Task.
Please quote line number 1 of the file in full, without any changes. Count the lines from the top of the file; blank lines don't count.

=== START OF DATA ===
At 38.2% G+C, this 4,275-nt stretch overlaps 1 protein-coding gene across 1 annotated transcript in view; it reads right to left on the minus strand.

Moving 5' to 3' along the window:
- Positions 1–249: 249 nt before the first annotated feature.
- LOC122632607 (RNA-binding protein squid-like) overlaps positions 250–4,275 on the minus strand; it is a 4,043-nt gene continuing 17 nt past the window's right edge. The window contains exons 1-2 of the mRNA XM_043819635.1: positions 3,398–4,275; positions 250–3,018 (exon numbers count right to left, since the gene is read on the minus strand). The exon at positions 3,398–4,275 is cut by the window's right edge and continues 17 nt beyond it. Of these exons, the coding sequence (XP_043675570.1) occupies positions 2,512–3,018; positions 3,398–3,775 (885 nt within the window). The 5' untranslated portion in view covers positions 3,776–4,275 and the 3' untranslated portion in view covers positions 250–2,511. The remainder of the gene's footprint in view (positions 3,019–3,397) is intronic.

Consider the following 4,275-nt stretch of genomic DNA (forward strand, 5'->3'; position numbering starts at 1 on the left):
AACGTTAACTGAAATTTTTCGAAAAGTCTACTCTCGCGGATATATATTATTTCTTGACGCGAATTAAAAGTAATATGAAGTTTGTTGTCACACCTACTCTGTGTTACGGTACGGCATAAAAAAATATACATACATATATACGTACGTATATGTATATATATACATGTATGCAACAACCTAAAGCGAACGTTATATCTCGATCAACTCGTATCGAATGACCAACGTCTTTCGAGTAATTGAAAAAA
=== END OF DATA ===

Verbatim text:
At 38.2% G+C, this 4,275-nt stretch overlaps 1 protein-coding gene across 1 annotated transcript in view; it reads right to left on the minus strand.